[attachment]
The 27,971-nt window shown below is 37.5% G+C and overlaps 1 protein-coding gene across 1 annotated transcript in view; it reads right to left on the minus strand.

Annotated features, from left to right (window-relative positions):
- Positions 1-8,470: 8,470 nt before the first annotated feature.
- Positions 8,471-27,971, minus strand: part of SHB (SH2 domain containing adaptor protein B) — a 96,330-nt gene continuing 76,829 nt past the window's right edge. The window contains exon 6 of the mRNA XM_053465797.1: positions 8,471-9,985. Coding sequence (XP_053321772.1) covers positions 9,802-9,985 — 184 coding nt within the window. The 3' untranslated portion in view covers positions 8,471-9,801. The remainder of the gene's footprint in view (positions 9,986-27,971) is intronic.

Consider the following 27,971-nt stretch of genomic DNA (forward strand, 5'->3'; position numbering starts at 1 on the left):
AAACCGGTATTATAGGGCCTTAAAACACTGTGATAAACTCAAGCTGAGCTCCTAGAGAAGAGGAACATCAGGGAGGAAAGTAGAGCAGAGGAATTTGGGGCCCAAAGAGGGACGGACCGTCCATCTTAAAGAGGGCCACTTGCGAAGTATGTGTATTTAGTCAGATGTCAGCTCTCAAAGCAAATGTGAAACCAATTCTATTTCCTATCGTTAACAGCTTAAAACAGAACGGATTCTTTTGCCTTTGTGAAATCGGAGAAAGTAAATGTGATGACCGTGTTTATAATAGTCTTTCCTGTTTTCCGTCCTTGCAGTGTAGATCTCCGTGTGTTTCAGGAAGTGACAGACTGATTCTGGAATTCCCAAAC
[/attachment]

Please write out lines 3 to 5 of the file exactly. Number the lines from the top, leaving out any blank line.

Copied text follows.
- Positions 1-8,470: 8,470 nt before the first annotated feature.
- Positions 8,471-27,971, minus strand: part of SHB (SH2 domain containing adaptor protein B) — a 96,330-nt gene continuing 76,829 nt past the window's right edge. The window contains exon 6 of the mRNA XM_053465797.1: positions 8,471-9,985. Coding sequence (XP_053321772.1) covers positions 9,802-9,985 — 184 coding nt within the window. The 3' untranslated portion in view covers positions 8,471-9,801. The remainder of the gene's footprint in view (positions 9,986-27,971) is intronic.

Consider the following 27,971-nt stretch of genomic DNA (forward strand, 5'->3'; position numbering starts at 1 on the left):